Last year, we built our first deer fence and planted a few beds. Cucumber beetles eventually killed off the cucumber plant. Blight started killing the tomatoes from the ground up. But not before we had days of cucumber in our salad of homegrown greens, thickly sliced tomatoes on our lunchtime burgers and zuchinni and peppers sautéed for pasta sauces. Our carrots, on the other hand, were sadly stunted, the radishes bitter and chewy, and, by the time I got around to trying my hand at canning, I had only enough tomatoes for three jars. Year one's garden was both discouraging and encouraging.
Then Bill read to me from an article that asserted it can take ten seasons to learn how to farm sustainably. That resonated with me. Across those years, you have time to learn your growing conditions and improve your soil. You figure out a watering system and a plan to keep varmints out of your beds. You learn to recognize pests before they take out a plant and experiment with organic solutions to the problems. You keep track of what grows well and what you like to eat.
I began to see the garden not as a plant-by-plant test of will and a season-by-season project, but as a longer-term, educational practice. I approached this year feeling more relaxed and slightly more confident. We built more beds and got our farmlet underway. Naturally we still had problems and I still did my share of freaking out, but I also took action. When tomatoes leaves started curling, I still despaired, but I also studied them closely and found the aphids responsible, spraying them with insecticidal soap. When blotches appeared on the leaves of the pumpkin and squash, I knew to go after the powderly mildew right away with neem oil.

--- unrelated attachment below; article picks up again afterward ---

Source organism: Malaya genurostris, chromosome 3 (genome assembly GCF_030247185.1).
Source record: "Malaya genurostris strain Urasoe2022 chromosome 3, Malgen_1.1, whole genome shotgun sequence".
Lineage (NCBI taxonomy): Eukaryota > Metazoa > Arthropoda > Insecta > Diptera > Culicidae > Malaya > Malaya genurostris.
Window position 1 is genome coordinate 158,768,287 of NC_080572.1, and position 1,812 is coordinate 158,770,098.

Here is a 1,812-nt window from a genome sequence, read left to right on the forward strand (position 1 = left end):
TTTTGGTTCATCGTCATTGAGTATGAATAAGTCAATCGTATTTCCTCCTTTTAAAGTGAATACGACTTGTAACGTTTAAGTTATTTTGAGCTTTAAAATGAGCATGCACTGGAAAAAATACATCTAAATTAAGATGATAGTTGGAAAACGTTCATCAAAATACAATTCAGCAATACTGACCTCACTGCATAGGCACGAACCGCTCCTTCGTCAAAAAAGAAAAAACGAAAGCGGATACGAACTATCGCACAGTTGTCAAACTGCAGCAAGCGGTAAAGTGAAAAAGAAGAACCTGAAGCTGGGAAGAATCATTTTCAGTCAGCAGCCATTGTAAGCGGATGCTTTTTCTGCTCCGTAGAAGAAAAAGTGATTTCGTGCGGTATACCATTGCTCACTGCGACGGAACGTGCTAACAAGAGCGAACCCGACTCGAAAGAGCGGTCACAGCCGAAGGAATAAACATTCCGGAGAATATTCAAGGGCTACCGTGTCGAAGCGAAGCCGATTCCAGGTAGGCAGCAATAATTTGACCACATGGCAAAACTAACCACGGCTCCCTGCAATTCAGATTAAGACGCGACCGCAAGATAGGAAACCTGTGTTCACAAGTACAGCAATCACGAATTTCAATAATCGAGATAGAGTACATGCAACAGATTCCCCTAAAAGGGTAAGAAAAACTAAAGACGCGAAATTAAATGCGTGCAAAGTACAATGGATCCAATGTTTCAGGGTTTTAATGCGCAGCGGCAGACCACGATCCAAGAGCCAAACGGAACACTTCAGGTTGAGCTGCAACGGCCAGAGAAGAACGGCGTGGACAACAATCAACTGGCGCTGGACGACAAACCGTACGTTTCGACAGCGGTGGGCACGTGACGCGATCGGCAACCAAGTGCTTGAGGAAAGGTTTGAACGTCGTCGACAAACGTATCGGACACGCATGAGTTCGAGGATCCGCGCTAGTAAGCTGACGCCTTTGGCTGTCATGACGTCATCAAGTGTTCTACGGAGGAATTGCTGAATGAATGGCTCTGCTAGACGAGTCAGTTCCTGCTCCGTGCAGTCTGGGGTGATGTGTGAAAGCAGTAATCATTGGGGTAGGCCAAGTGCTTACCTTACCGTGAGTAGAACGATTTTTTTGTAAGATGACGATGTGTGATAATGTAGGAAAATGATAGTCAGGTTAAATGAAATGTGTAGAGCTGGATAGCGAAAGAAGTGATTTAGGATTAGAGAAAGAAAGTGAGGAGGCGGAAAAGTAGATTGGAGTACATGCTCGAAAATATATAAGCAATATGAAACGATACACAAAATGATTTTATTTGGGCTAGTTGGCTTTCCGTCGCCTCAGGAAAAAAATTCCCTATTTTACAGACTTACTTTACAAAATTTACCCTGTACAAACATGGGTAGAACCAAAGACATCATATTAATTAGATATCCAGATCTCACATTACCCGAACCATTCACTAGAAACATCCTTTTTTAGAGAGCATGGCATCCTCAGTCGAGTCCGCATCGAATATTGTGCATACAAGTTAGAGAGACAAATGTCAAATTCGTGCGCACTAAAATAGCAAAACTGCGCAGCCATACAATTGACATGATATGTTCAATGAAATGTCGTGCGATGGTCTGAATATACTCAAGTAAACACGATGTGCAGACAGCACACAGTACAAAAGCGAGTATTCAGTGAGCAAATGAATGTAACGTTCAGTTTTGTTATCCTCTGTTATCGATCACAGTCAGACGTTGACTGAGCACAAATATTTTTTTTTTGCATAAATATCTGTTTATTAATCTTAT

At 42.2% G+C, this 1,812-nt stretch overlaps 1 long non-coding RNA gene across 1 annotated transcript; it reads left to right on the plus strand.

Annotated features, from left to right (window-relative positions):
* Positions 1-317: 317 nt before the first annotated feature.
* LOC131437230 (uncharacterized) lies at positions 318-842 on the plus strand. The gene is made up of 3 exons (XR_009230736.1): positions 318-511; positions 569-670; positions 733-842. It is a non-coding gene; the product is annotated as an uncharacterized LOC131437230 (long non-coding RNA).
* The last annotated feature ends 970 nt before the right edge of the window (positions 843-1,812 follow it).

Pictured above are the veggies I picked today. An armful of fresh, beautiful food. It still amazes me that the seeds we scattered and the little, tender plants we nestled into the soil have grown to spill out of their beds and produce more food than we can eat in a day. As a result, one of this year's challenges has been to get more inventive about making certain all our produce turns into meals. We give some away. We eat a lot of salad and stir-fry. But I also made refrigerator pickles when six cucumbers came in the same day; the fresh cukes would last about a week, the pickles six weeks. I shredded some of our excess zucchini and froze it for bread and pasta sauces down the road. I made a big batch of hummus, seasoned with our homegrown garlic and now-fading cilantro, and froze portions of it. Next up: canning. (Note to self: get those lids!)
I'm going to declare year two of the vegetable garden a success already. Not because of the armloads of harvest (peppers, radishes, tomatoes, peppers, squash, green beans, garlic, onion, cucumbers, chard, arugula, lettuce, carrots), but because I've learned so much. I've learned more about making compost to enrich our soil, learned about recognizing pests before they take out a crop and, most importantly, learned that this is all (the harvest and the pests, the food and the work to produce it) an ongoing experiment as I learn to live more in sync with the world around me.